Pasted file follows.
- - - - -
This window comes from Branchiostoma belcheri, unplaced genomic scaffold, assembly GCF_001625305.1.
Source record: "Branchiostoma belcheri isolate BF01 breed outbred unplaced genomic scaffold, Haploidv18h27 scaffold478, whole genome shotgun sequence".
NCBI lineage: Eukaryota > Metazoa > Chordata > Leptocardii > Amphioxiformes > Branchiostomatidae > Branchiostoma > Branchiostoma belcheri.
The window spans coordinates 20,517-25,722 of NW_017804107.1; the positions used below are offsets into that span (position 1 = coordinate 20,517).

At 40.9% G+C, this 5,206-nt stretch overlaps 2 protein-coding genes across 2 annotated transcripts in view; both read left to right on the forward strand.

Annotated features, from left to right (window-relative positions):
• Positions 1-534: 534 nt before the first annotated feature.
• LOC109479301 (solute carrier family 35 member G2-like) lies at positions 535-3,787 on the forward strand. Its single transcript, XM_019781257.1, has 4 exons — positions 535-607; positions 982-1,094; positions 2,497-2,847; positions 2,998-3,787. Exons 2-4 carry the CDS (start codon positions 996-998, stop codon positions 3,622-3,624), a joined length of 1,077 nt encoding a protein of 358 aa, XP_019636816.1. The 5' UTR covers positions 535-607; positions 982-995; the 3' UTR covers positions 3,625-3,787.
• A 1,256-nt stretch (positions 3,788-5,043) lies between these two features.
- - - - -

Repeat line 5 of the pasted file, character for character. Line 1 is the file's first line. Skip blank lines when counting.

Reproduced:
At 40.9% G+C, this 5,206-nt stretch overlaps 2 protein-coding genes across 2 annotated transcripts in view; both read left to right on the forward strand.